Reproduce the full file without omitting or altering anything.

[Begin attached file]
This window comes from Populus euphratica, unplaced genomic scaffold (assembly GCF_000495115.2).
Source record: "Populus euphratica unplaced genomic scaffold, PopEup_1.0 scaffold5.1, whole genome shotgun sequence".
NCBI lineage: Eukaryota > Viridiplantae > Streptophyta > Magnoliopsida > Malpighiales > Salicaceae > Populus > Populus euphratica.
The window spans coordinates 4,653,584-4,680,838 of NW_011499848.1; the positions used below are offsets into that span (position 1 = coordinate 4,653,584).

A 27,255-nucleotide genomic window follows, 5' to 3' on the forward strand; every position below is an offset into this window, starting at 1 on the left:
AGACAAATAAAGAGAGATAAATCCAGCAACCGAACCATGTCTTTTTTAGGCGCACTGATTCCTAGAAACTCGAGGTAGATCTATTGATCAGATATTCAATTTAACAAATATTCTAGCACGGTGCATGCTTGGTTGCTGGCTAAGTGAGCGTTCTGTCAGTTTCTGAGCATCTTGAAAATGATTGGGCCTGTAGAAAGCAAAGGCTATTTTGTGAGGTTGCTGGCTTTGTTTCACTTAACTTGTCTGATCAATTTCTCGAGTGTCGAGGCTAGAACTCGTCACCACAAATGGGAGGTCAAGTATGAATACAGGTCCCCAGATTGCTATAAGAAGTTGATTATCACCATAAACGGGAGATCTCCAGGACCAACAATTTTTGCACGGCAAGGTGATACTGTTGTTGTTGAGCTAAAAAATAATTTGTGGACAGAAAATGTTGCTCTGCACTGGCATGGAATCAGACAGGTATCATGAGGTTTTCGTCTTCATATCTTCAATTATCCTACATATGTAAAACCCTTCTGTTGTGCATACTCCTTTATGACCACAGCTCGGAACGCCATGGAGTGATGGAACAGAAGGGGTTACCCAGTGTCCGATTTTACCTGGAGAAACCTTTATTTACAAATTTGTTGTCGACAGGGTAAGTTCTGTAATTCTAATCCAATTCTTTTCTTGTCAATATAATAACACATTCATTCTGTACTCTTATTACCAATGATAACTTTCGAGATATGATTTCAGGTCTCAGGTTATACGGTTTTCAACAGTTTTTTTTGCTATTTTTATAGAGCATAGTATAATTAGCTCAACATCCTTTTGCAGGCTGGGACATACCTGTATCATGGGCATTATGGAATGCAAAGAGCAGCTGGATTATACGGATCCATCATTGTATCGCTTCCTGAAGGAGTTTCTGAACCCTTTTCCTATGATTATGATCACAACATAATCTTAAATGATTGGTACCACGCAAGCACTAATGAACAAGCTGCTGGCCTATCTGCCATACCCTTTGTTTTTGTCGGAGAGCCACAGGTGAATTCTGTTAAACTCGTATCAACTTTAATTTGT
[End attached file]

This window comes from Populus euphratica, unplaced genomic scaffold (assembly GCF_000495115.2).
Source record: "Populus euphratica unplaced genomic scaffold, PopEup_1.0 scaffold5.1, whole genome shotgun sequence".
NCBI lineage: Eukaryota > Viridiplantae > Streptophyta > Magnoliopsida > Malpighiales > Salicaceae > Populus > Populus euphratica.
The window spans coordinates 4,653,584-4,680,838 of NW_011499848.1; the positions used below are offsets into that span (position 1 = coordinate 4,653,584).

A 27,255-nucleotide genomic window follows, 5' to 3' on the forward strand; every position below is an offset into this window, starting at 1 on the left:
AGACAAATAAAGAGAGATAAATCCAGCAACCGAACCATGTCTTTTTTAGGCGCACTGATTCCTAGAAACTCGAGGTAGATCTATTGATCAGATATTCAATTTAACAAATATTCTAGCACGGTGCATGCTTGGTTGCTGGCTAAGTGAGCGTTCTGTCAGTTTCTGAGCATCTTGAAAATGATTGGGCCTGTAGAAAGCAAAGGCTATTTTGTGAGGTTGCTGGCTTTGTTTCACTTAACTTGTCTGATCAATTTCTCGAGTGTCGAGGCTAGAACTCGTCACCACAAATGGGAGGTCAAGTATGAATACAGGTCCCCAGATTGCTATAAGAAGTTGATTATCACCATAAACGGGAGATCTCCAGGACCAACAATTTTTGCACGGCAAGGTGATACTGTTGTTGTTGAGCTAAAAAATAATTTGTGGACAGAAAATGTTGCTCTGCACTGGCATGGAATCAGACAGGTATCATGAGGTTTTCGTCTTCATATCTTCAATTATCCTACATATGTAAAACCCTTCTGTTGTGCATACTCCTTTATGACCACAGCTCGGAACGCCATGGAGTGATGGAACAGAAGGGGTTACCCAGTGTCCGATTTTACCTGGAGAAACCTTTATTTACAAATTTGTTGTCGACAGGGTAAGTTCTGTAATTCTAATCCAATTCTTTTCTTGTCAATATAATAACACATTCATTCTGTACTCTTATTACCAATGATAACTTTCGAGATATGATTTCAGGTCTCAGGTTATACGGTTTTCAACAGTTTTTTTTGCTATTTTTATAGAGCATAGTATAATTAGCTCAACATCCTTTTGCAGGCTGGGACATACCTGTATCATGGGCATTATGGAATGCAAAGAGCAGCTGGATTATACGGATCCATCATTGTATCGCTTCCTGAAGGAGTTTCTGAACCCTTTTCCTATGATTATGATCACAACATAATCTTAAATGATTGGTACCACGCAAGCACTAATGAACAAGCTGCTGGCCTATCTGCCATACCCTTTGTTTTTGTCGGAGAGCCACAGGTGAATTCTGTTAAACTCGTATCAACTTTAATTTGT